US Navy buys another 450,000 gallons biofuel for practice exercise
The US Navy has bought 450,000 gallons of biofuel – its largest purchase – in order to try and reduce its dependence on imported fossil fuel oil. It is costing the Navy about $15 per gallon, compared to $4 for ordinary jet fuel. The oil came partly from Dynamic Fuels (in Louisiana) made from used cooking oil and animal fat, and from Solarzyme which produces algal fuel. Solarzyme has already sold the Navy bout 150,000 gallons of their fuel. It will be used in 50% mixture in planes and ships, for a practice “green strike group” Naval exercise off Hawaii in 2012.
US Navy in big biofuel purchase
by Staff Writers (Bio fuel Daily)
Washington (AFP) Dec 5, 2011
The US Navy unveiled plans Monday for its biggest-ever biofuel purchase as part of an effort to reduce dependence on imported oil.
US Navy Secretary Ray Mabus said the 450,000 gallons (1.7 million liters) were part of the “largest single purchase of advanced drop-in biofuel in government history.” The biofuel also “comes from non-food sources and does not increase the carbon footprint.”
The purchase aims to meet President Barack Obama’s goal “to achieve more energy security by finding ways to lessen our dependence on oil and fossil fuels,” Mabus said.
The Defense Department will purchase biofuel made from a blend of non-food waste, including algae produced by Solazyme and used cooking oil from the Louisiana-based Dynamic Fuels, LLC, a joint venture of Tyson Foods and Syntroleum Corp.
The fuel will be used in the US Navy’s demonstration of a “green strike group” in 2012 during the Rim of the Pacific Exercise, the world’s largest international maritime exercise off the coast of Hawaii.
Mabus said the entire strike group, including aircraft and ships, will use a 50 percent biofuel blend, mixed with diesel for the ships, and aviation fuel for the aircraft.
By 2016, the Navy aims to send a carrier strike group on a normal, multi-month deployment using 50 percent biofuels for both surface ships and aircraft.
The biofuel is considered a drop-in fuel, meaning no modifications to the engines are required.
US Agriculture Secretary Tom Vilsack, who joined in the announcement, said the move helps improve energy security “by basically producing our own fuels in a creative and innovative way.”
Navy Takes Flak for $15 / Gallon Biofuel Purchase Totalling $12M
DECEMBER 27, 2011
BY CLAYTON B. CORNELL
Critics claim that $15 / gallon (the calculated pump price) is too much. The Navy says this will accelerate the production of homegrown fuel and contribute to Navy’s goal of 50% renewable fuel by 2020.
The 450,000 gallons of agal and animal fat oil-based fuel constitutes the largest single purchase of biofuel in US history.
While the fuel is an advanced, drop-in biofuel (it requires no engine modification), it will first be blended 50/50 with marine diesel or aviation gas and then used in a demonstration aircraft-carrier group dubbed “The Green Strike Group.”
In preparation, the Navy says it has already tested the fuel in F/A-18s and all six of the Blue Angels, along with the V-22 Osprey, the RCB-X (riverine command boat), training patrol crafts and other vessels.
Two companies will deliver the order, despite producing biofuel from two wildly different sources. Dynamic Fuels (half-owned by Tyson Foods) produces fuel from waste fat and greases, while California-based Solazyme is an algae-based biofuel company.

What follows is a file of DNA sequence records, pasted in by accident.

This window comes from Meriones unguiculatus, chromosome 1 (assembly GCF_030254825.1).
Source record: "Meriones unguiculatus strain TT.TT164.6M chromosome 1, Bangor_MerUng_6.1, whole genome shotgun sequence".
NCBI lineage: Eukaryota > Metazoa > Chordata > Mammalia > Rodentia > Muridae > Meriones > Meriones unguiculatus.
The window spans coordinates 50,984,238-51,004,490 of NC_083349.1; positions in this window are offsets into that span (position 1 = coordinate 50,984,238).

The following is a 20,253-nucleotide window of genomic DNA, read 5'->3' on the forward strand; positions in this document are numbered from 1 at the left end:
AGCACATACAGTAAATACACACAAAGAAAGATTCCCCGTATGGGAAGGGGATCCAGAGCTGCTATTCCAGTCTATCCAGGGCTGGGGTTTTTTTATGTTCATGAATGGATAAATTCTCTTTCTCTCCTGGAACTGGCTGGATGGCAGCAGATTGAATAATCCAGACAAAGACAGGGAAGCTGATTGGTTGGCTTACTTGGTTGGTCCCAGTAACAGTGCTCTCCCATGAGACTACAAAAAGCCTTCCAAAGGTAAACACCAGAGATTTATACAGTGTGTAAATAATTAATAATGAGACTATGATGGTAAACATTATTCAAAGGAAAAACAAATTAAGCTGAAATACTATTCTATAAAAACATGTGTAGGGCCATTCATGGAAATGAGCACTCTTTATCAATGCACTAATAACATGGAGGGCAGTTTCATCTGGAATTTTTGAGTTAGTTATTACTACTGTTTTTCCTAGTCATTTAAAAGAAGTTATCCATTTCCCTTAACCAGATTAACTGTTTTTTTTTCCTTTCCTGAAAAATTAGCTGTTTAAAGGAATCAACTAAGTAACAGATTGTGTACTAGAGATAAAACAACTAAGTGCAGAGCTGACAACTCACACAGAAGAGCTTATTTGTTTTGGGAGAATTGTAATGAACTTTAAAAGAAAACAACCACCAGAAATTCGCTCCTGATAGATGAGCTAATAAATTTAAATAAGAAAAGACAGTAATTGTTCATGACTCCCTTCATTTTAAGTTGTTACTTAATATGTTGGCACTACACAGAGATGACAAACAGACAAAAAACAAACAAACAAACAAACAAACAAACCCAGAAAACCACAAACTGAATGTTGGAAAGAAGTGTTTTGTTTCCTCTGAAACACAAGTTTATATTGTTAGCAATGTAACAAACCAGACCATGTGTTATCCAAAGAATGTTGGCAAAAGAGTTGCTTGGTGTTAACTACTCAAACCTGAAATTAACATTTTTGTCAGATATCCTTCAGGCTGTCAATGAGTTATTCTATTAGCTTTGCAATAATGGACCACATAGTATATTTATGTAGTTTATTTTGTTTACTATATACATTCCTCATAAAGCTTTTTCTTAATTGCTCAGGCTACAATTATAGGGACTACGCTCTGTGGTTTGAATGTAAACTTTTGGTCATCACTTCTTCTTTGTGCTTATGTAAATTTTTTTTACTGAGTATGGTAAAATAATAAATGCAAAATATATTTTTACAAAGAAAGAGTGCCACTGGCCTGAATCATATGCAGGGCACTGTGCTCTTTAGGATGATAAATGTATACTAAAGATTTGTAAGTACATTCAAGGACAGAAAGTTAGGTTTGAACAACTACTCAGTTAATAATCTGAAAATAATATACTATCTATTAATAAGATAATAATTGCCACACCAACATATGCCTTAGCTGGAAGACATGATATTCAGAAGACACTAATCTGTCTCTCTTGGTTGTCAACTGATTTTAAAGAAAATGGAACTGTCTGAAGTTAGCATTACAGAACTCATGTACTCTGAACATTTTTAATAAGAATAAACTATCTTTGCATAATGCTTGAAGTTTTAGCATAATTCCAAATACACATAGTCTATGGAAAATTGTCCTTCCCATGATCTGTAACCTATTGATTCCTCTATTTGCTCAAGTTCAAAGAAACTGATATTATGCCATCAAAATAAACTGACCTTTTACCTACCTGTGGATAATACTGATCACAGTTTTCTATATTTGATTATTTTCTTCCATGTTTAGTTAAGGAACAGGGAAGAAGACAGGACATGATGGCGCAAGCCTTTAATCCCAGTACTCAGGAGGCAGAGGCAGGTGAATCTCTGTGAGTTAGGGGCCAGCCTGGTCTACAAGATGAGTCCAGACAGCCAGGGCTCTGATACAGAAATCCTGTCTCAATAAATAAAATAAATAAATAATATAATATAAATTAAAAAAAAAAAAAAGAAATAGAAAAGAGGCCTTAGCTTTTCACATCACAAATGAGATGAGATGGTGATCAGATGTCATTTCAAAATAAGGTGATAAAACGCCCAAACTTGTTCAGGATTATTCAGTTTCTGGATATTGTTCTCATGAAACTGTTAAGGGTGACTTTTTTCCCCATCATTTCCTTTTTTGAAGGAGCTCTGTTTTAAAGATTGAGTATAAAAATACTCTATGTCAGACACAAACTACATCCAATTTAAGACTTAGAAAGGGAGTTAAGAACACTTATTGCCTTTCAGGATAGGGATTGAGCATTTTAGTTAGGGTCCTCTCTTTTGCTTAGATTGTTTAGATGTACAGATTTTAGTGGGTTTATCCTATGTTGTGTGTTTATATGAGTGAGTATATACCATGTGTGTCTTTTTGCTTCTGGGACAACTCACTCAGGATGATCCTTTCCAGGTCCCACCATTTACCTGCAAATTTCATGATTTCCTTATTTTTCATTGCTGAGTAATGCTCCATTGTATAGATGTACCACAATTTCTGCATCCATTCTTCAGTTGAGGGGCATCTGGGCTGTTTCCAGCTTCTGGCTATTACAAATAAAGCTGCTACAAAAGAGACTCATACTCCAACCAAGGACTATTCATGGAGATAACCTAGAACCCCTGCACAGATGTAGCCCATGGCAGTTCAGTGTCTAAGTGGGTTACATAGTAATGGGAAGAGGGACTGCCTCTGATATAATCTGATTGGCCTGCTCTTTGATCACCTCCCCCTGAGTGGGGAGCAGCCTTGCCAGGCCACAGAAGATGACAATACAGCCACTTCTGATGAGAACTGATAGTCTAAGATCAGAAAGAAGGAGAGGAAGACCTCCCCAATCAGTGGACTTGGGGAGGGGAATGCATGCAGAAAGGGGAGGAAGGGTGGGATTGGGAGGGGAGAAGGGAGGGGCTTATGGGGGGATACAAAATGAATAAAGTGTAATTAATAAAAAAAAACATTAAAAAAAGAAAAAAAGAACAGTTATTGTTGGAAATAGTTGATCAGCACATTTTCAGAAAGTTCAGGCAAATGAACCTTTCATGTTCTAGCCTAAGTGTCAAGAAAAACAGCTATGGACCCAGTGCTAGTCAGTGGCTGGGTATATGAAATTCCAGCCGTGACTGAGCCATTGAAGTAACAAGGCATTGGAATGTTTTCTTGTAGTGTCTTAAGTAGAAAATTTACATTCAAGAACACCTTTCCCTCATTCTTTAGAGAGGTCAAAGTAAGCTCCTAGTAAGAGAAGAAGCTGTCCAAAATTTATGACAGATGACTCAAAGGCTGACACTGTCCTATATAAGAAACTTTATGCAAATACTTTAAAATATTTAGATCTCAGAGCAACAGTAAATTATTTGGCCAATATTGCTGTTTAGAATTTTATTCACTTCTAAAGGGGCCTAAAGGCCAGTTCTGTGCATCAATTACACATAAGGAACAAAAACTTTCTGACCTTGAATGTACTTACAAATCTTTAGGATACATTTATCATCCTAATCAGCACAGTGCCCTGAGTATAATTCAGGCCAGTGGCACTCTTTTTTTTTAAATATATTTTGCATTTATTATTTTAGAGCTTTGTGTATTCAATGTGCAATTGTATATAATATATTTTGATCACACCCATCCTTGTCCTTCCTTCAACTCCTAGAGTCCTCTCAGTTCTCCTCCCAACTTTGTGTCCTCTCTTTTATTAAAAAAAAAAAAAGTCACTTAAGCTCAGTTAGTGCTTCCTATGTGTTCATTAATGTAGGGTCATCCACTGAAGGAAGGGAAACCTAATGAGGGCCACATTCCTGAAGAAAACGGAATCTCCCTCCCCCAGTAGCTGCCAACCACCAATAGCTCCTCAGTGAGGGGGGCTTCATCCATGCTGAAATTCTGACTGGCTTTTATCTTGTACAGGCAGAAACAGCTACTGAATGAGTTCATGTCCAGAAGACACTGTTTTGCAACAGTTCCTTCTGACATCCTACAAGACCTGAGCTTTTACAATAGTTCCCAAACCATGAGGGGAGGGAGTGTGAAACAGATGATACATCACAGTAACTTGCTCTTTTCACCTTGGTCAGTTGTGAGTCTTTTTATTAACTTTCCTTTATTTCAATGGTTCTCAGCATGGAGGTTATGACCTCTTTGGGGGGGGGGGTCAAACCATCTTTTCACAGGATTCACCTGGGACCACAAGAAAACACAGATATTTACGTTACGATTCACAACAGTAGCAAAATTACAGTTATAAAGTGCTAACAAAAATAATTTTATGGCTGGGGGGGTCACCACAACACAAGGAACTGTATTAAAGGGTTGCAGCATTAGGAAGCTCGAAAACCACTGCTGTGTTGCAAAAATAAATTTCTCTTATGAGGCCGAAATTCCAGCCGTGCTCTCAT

Before this contract, Solazyme had already delivered about 150,000 gallons of their fuel to the Navy.
The demonstration comes as a response to President Obama’s “we can’t wait” energy security goals, outlined in the March 2011 “Blueprint for a Secure Energy Future,” which prompted the Secretaries of Agriculture, Energy, and Navy to set aside up to $510M for renewable fuels over the next three years.
This money will be invested in partnerships with the private sector to produce drop-in biofuels for military and commercial use.
Critics aren’t happy, claiming that a back-of-the-napkin $15 / gallon is too much when compared to the standard aviation-fuel price of $3.97 per gallon.
It seems a bit unfair to compare the two, considering that aviation-fuel has about a 72-year head start. The simple fact that algae biofuel is being successfully tested in advanced tactical aircraft is incredible, let alone that it’s being done at any kind of scale.
Will biofuels always be more expensive than fossil fuels? Probably!
But since when did the US military care about paying a little extra? The Navy’s major point here about acquiring 50% of their fuel from renewable, home-grown sources is the strategic consideration of reliable access to fuel.
If the US loses a large percentage of primary fuel imports, it sure would be nice to have access to something else, cost be damned.
For some differing opinions on this, see the following:
- Navy’s Big Biofuel Bet: 450,000 Gallons at 4 Times the Price of Oil
- Navy Buys Fuel at $15 per Gallon: They Should Read IER’s New Report
Navy under scruitiny for buying $15/g biojet fuel
Jim Lane | December 29, 2011
In Washington, the U.S. Navy is under scrutiny for spending $12 million to purchase biojet fuel at $15 per gallon compared to the standard aviation-fuel price of $3.97 per gallon. The Navy defends the purchase by stating it will accelerate the production of domestically produced fuel and contribute to the Navy’s goal of 50% renewable fuel by 2020.
The 450,000 gallons of agal and animal fat oil-based fuel is the largest single purchase of biofuel in US history. Produced by Solazyme and Dynamic Fuels respectively, the fuel is an advanced, drop-in biofuel that requires no engine modification. However, it will first be blended 50/50 with marine diesel or aviation gas and then used in a demonstration aircraft-carrier group dubbed “The Green Strike Group.”